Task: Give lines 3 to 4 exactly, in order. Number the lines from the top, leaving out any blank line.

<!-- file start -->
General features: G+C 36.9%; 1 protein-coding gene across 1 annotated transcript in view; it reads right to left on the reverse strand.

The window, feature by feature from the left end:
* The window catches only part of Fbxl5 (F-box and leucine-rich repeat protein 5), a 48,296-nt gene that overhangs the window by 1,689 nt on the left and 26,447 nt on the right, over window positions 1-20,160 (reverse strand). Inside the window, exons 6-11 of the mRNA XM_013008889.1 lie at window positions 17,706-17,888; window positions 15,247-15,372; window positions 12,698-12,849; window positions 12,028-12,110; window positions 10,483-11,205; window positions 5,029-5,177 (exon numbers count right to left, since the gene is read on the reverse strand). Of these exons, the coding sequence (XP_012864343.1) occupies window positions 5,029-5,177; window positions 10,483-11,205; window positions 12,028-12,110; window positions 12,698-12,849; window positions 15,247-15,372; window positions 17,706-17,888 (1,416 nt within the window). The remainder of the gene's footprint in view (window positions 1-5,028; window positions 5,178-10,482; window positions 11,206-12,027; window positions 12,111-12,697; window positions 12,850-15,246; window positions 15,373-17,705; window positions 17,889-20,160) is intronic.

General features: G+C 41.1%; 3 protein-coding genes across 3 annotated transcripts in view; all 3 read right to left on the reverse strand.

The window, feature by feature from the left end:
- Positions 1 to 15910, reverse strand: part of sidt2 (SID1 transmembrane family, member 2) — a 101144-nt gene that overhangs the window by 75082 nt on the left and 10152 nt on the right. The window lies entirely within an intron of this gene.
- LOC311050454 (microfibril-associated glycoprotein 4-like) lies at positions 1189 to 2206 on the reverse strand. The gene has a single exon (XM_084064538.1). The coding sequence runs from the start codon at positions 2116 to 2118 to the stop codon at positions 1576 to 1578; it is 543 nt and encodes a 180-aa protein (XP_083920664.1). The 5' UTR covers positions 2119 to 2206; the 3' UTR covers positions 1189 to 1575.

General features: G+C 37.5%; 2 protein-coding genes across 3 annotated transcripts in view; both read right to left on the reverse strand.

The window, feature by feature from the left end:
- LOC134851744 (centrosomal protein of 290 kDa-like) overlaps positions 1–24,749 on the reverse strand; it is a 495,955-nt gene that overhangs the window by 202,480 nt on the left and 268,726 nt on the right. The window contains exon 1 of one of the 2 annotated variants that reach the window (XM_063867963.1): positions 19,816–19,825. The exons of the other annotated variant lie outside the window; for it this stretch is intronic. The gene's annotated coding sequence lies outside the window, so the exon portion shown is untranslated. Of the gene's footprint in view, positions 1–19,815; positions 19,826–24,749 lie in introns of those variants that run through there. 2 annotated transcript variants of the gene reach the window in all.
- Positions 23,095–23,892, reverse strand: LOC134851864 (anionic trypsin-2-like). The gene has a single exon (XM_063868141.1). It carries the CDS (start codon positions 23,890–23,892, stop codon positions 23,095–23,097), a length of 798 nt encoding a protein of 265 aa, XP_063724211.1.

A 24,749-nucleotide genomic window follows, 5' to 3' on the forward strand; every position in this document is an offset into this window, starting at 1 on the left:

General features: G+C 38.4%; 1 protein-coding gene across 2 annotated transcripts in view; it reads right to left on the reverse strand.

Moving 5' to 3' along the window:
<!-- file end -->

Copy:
* The window catches only part of Fbxl5 (F-box and leucine-rich repeat protein 5), a 48,296-nt gene that overhangs the window by 1,689 nt on the left and 26,447 nt on the right, over window positions 1-20,160 (reverse strand). Inside the window, exons 6-11 of the mRNA XM_013008889.1 lie at window positions 17,706-17,888; window positions 15,247-15,372; window positions 12,698-12,849; window positions 12,028-12,110; window positions 10,483-11,205; window positions 5,029-5,177 (exon numbers count right to left, since the gene is read on the reverse strand). Of these exons, the coding sequence (XP_012864343.1) occupies window positions 5,029-5,177; window positions 10,483-11,205; window positions 12,028-12,110; window positions 12,698-12,849; window positions 15,247-15,372; window positions 17,706-17,888 (1,416 nt within the window). The remainder of the gene's footprint in view (window positions 1-5,028; window positions 5,178-10,482; window positions 11,206-12,027; window positions 12,111-12,697; window positions 12,850-15,246; window positions 15,373-17,705; window positions 17,889-20,160) is intronic.

General features: G+C 41.1%; 3 protein-coding genes across 3 annotated transcripts in view; all 3 read right to left on the reverse strand.